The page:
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Date: 09-14-2020

Case Style:

STATE OF OHIO v. TERRY PAUL HOLBROOK

Case Number: 6-19-14, 6-19-15

Judge: John R. Willamowski

Court: IN THE COURT OF APPEALS OF OHIO THIRD APPELLATE DISTRICT HARDIN COUNTY

Plaintiff's Attorney: Jason M. Miller

Defendant's Attorney:


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Description: Lima, OH - possession of heroin













{¶2} On June 13, 2019, the Hardin County Grand Jury indicted Holbrook on
one count of possession of heroin in violation of R.C. 2925.11(A),(C)(6)(a), a felony
of the fifth degree. ADoc. 11
On August 16, 2019, the Hardin County Grand Jury
indicted Holbrook on one count of possession of cocaine in violation of R.C.
2925.11(A),(C)(4)(a), a felony of the fifth degree; one count of possession of drugs
in violation of R.C. 2925.11(A),(C)(2)(a), a felony of the fifth degree; and one count
of illegal use or possession of drug paraphernalia in violation of R.C. 2925.14(C)(1),
a misdemeanor of the fourth degree. BDoc. 1. At the time of these offenses,
Holbrook was on PRC. Tr. 2-3. A change of plea and sentencing hearing was held
on October 23, 2019. Tr. Pursuant to a plea agreement, Holbrook agreed to enter
guilty pleas to the possession of heroin and possession of cocaine and admitted that
he was on PRC at the time of the offenses. ADoc. 14 and BDoc. 11. The change
of plea form noted that “[i]f you are on [PRC], your existing [PRC] can be

1
The docket in case number 6-19-14 will be identified as ADoc. and the docket in case number 6-19-15 will
be identified as BDoc.
Case Nos. 6-19-14 and 6-19-15
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terminated and a consecutive sentence be imposed for the [PRC] violation.” Id. At
the hearing, the State indicated that Holbrook would plead guilty to two fifth degree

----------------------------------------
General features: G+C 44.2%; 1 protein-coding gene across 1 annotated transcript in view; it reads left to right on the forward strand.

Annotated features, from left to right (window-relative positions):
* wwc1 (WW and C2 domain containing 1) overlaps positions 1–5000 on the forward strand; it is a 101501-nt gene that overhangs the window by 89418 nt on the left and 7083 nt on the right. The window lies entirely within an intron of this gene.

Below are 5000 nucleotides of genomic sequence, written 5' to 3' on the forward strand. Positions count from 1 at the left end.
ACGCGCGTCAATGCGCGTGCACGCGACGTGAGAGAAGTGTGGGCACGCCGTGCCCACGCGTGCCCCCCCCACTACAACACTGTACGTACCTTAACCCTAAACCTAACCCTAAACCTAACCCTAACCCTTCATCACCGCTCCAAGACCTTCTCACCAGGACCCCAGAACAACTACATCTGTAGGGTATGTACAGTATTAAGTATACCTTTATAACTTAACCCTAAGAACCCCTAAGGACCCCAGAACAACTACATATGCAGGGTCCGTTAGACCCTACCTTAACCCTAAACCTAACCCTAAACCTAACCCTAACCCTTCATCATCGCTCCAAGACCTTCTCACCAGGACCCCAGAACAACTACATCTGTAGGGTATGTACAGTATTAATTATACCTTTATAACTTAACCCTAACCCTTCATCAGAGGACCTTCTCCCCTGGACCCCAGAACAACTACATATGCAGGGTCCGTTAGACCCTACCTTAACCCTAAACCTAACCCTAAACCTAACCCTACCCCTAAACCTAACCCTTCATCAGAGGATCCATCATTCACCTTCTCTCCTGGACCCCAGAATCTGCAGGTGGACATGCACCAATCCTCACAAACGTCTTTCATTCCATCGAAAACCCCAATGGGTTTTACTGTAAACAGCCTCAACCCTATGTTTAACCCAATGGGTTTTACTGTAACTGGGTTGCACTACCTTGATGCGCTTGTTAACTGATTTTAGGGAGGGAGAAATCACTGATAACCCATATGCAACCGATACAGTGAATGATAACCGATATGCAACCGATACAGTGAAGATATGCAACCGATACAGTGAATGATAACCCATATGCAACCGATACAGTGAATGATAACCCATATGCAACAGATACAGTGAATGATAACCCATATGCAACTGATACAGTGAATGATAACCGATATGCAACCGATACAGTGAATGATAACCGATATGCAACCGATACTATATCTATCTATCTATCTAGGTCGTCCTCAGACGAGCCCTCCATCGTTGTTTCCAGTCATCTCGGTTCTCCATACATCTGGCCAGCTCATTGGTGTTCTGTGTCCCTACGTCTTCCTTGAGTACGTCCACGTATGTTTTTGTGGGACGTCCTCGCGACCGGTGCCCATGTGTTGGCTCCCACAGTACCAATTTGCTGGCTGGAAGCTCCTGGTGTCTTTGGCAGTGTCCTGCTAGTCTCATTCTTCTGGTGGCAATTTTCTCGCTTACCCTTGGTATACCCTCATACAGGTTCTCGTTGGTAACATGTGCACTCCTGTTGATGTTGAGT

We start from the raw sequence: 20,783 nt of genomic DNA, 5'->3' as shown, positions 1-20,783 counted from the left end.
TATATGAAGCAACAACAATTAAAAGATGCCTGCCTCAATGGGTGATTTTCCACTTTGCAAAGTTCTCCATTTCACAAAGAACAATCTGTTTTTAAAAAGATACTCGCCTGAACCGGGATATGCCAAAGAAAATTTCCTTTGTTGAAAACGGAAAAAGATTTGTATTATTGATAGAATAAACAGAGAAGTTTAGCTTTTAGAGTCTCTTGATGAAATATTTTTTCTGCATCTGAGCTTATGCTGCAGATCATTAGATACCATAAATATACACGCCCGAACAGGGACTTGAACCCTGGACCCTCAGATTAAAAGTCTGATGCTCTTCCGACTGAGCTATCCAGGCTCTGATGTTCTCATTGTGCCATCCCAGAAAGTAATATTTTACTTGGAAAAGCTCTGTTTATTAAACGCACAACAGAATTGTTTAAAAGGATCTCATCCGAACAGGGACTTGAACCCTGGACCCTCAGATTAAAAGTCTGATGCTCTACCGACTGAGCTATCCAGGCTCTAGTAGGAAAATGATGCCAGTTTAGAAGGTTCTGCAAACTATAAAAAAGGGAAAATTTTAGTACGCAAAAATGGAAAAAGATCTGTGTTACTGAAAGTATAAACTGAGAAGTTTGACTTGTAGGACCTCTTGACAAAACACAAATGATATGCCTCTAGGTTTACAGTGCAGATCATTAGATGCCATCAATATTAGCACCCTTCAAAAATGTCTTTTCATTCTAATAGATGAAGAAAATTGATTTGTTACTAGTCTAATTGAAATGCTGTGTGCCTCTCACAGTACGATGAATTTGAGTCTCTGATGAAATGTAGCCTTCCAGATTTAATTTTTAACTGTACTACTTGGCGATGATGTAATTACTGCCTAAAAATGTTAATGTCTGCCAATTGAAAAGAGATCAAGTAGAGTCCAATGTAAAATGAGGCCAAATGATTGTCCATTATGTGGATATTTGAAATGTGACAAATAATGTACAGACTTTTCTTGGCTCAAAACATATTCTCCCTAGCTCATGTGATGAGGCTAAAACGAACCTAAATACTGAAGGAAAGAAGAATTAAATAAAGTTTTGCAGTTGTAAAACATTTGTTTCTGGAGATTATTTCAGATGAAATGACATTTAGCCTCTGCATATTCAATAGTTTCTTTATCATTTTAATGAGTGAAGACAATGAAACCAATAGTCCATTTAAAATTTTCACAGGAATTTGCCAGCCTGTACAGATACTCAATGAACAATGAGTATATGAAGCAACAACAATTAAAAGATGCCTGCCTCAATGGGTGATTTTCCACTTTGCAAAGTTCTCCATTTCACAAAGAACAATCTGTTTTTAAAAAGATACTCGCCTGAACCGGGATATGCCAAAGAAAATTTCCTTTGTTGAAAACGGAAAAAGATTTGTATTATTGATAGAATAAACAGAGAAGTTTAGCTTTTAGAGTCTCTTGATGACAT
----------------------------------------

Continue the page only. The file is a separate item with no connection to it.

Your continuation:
felonies and the remainder of the charges would be dismissed. Tr. 2. The State also
indicated that there was a joint sentencing recommendation for sentences of ten
months on each count to be run consecutively. Tr. 2. When the trial court asked if
the State had a position regarding the PRC, the State indicated it was remaining
silent. Tr. 3. Counsel for Holbrook agreed that they were entering pleas of guilty
to the two counts and that Holbrook consented to the sentencing recommendation.
Tr. 3. Before accepting the pleas of guilty, the trial court had the following dialogue
with Holbrook.
Judge: So my next question is, and I know the answer to this –
are you currently on post-release control supervision?
Defendant: Yes sir.
Judge: Alright. So it is very important – do you believe that she
was able to explain to you how post-release control supervision
violations, how they’re handled in the context of new felony
convictions?
Defendant: Yes sir.
Judge: So I’m going to go into that with you right now. You
understand, being on post-release control supervision, that not
only does the APA have authority to give you a sanction, or both,
for either of these charges, but I am the judge in a new felony case
– actually two new felony cases – will have the authority to give
you sanction myself whereby I would terminate your post-release
control supervision and then give you a prison sanction that I